Baltimore Bombers (proposed NFL team)
|This article needs additional citations for verification. (November 2012)|
|Based in||Baltimore, Maryland, United States|
|League||National Football League|
|Team History||Proposed expansion team,
rejected by the NFL.
|Team Colors||Blue, Bronze
The Baltimore Bombers were a proposed National Football League expansion team located in Baltimore, Maryland. When the NFL was awarding expansion teams to two cities in 1993, Baltimore was among the cities vying for a team; the city had lost its previous team, the Colts, in a middle-of-the-night relocation nine years prior. In their proposal, the potential owners of the team had settled on the "Baltimore Bombers" as the team's nickname in honor of the B-26 Marauder, a World War II bomber designed by the Glenn L. Martin Company, and produced in Baltimore. Leonard “Boogie” Weinglass, founder of the retailer Merry-Go-Round, was one of the potential owners of the Baltimore expansion team.
Baltimore was not awarded an expansion team, passed up in favor of Charlotte, North Carolina and Jacksonville, Florida. The Bombers proposal was believed to be near the bottom of the list of contenders, and league commissioner Paul Tagliabue opposed any expansion to Baltimore, saying “some towns are football towns and some towns are museum towns. I guess Baltimore is a museum town.”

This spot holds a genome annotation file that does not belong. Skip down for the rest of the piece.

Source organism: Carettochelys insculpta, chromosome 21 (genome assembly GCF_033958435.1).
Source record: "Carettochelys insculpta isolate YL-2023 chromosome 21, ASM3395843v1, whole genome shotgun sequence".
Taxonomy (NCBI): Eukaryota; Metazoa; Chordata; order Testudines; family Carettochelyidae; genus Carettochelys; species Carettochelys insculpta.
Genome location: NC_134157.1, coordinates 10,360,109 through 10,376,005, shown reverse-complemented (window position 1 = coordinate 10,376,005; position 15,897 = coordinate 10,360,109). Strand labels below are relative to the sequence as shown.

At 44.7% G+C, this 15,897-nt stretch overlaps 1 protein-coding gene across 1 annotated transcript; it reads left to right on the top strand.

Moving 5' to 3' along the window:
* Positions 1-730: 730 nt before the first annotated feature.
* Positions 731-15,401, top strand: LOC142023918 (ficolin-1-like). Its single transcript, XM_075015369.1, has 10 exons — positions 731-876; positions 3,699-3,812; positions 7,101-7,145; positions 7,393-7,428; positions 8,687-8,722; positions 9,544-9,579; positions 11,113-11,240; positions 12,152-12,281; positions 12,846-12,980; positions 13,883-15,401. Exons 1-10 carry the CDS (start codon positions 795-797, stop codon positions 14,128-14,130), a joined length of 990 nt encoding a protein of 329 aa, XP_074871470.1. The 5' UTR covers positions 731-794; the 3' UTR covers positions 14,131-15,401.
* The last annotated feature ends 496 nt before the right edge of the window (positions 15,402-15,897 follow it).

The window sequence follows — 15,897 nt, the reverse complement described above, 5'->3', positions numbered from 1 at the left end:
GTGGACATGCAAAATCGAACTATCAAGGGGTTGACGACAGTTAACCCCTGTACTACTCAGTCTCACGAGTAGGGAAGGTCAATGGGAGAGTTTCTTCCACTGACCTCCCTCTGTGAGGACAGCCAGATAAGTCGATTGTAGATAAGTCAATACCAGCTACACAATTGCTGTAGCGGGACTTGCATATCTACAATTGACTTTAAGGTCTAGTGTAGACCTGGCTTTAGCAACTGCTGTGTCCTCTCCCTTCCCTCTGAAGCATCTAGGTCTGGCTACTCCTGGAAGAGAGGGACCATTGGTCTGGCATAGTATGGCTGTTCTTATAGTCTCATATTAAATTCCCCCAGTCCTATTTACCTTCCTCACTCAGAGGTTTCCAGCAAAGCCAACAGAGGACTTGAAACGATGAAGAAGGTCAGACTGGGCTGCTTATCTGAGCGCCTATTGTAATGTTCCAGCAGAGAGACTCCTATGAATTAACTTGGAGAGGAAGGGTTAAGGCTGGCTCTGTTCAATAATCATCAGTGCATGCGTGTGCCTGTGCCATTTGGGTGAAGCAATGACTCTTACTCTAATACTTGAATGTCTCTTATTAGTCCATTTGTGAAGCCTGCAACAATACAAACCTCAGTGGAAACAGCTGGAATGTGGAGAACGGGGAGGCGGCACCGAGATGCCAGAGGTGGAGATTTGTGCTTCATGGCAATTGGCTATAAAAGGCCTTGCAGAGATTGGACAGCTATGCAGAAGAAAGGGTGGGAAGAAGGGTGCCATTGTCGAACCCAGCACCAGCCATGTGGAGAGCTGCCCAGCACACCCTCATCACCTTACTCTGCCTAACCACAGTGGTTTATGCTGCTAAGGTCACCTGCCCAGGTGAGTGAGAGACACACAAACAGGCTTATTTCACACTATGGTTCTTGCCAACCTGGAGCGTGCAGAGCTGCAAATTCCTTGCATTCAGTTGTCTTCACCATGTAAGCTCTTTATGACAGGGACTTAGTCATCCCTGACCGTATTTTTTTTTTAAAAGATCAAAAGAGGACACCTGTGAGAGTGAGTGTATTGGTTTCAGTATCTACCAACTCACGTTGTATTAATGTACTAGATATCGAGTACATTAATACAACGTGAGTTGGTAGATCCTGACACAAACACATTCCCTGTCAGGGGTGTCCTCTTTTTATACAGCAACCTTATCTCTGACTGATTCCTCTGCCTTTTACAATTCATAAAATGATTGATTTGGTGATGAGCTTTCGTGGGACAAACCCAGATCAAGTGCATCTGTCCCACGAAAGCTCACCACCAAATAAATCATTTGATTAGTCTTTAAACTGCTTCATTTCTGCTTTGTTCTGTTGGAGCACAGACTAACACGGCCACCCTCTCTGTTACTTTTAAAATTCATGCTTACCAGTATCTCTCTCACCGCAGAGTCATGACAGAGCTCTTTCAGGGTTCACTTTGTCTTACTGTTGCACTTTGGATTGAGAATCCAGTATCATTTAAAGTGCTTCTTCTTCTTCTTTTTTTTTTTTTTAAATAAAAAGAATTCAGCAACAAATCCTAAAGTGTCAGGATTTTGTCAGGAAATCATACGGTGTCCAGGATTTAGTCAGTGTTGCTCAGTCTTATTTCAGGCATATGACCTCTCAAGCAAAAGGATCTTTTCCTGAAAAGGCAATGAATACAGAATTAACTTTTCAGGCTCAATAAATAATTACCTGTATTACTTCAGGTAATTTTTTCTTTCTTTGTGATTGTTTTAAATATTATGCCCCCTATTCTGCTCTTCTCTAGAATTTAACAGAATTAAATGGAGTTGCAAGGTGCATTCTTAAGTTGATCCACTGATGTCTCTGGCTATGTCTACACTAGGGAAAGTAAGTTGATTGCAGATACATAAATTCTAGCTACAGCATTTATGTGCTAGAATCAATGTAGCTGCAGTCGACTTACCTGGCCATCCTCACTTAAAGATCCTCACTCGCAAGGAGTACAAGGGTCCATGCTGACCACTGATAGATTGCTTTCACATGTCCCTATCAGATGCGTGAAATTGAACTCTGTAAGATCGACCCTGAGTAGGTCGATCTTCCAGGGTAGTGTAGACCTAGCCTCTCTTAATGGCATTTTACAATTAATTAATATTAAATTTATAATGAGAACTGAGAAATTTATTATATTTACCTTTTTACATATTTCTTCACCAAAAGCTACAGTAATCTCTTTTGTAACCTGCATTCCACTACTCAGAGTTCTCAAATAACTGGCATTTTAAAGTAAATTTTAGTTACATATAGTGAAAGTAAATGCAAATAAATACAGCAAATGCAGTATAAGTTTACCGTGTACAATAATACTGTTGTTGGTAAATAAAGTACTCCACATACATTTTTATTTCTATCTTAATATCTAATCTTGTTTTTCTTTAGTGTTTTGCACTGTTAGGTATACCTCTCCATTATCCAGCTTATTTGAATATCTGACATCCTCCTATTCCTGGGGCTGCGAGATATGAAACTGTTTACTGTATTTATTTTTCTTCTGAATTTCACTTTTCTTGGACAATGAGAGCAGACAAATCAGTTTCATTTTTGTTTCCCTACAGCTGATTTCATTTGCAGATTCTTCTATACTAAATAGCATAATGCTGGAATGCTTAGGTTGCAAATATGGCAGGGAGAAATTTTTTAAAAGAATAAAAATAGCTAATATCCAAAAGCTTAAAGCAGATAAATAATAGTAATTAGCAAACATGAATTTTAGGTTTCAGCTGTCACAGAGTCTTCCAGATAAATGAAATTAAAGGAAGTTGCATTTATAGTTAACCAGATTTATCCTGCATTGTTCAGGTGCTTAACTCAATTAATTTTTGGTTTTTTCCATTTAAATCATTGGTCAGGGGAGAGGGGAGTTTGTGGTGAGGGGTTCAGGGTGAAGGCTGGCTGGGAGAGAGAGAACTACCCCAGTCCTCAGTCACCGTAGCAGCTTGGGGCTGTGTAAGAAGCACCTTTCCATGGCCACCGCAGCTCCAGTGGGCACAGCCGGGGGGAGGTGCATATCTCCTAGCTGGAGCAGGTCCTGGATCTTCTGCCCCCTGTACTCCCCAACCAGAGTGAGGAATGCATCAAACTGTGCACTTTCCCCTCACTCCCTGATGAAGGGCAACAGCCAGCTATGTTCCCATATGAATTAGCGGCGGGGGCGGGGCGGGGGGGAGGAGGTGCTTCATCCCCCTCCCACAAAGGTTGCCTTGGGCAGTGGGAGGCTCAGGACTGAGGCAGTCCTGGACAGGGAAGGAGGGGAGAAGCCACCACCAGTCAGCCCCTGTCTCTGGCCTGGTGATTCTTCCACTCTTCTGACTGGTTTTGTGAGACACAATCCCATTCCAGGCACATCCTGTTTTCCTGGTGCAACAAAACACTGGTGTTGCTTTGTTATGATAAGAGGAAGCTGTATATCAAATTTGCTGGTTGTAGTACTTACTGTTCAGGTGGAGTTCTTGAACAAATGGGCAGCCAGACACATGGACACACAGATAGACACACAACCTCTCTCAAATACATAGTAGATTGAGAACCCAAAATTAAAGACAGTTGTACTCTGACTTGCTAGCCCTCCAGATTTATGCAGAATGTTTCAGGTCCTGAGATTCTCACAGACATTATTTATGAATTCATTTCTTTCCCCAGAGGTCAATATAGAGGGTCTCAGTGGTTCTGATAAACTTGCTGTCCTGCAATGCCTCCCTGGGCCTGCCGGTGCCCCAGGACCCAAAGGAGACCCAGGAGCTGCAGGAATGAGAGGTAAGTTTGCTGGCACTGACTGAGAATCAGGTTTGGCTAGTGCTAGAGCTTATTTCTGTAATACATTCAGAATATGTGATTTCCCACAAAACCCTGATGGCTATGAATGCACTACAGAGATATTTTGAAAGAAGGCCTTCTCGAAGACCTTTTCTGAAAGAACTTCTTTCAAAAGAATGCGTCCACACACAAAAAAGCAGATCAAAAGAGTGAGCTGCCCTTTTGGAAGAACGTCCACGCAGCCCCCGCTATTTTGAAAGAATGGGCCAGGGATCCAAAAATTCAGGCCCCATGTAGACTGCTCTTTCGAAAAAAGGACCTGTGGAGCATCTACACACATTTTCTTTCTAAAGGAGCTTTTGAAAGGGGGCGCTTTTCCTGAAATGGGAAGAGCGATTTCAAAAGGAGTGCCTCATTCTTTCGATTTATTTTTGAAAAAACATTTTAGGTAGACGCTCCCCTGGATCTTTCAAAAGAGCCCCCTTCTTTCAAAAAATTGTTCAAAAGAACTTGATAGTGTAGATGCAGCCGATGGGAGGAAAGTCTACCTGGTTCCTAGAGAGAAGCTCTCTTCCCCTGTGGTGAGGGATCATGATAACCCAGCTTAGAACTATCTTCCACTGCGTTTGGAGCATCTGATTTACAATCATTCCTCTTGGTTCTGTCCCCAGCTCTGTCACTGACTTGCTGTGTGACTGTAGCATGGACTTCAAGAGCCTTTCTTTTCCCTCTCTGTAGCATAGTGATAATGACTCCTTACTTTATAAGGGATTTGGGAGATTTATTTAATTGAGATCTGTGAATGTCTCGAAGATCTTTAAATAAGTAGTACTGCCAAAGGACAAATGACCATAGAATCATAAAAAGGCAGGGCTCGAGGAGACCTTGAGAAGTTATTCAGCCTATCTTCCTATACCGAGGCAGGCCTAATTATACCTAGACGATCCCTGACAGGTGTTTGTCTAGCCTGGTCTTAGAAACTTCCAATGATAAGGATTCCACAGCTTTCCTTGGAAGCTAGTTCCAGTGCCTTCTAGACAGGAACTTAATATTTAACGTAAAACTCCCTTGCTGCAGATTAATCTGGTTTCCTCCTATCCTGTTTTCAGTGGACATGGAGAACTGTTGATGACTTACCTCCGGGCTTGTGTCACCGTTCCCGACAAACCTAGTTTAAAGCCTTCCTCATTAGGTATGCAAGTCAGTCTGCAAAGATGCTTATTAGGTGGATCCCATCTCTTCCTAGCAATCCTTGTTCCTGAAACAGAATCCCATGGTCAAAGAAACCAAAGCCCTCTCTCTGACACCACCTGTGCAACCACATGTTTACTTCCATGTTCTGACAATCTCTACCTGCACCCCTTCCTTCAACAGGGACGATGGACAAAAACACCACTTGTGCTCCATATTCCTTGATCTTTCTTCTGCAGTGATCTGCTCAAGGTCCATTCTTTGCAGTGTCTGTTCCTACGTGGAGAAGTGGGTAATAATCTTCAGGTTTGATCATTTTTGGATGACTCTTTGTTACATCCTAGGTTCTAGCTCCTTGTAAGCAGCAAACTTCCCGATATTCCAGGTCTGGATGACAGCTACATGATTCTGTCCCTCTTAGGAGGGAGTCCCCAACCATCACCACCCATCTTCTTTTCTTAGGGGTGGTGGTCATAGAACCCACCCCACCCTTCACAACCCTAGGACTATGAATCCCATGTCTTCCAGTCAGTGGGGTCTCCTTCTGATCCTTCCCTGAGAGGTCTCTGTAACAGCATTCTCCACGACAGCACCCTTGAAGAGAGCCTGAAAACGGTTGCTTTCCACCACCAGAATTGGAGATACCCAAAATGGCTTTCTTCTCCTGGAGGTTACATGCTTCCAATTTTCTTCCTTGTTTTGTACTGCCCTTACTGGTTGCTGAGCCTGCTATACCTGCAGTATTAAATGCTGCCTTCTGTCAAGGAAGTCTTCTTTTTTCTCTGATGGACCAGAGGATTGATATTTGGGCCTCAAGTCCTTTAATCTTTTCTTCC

Shortly after the rejection, the Canadian Football League approved an expansion team for Baltimore; originally christened the Colts, NFL legal threats effectively forced the team to adopt the name Baltimore Stallions. The Stallions, one of several teams introduced to the CFL as part of an ill-fated expansion, were one of the few resounding successes in the league. After two seasons of both on-field and off-field success for the Stallions, Cleveland Browns owner Art Modell announced that he was bringing his NFL franchise, then known as the Cleveland Browns, to Baltimore, eventually to play as the Baltimore Ravens. (The Stallions folded shortly thereafter; its remnants were relocated to Montreal.
The proposed main logo showed the silhouette of a "generic" WWII-era bomber (not the silhouette of the B-26 Marauder).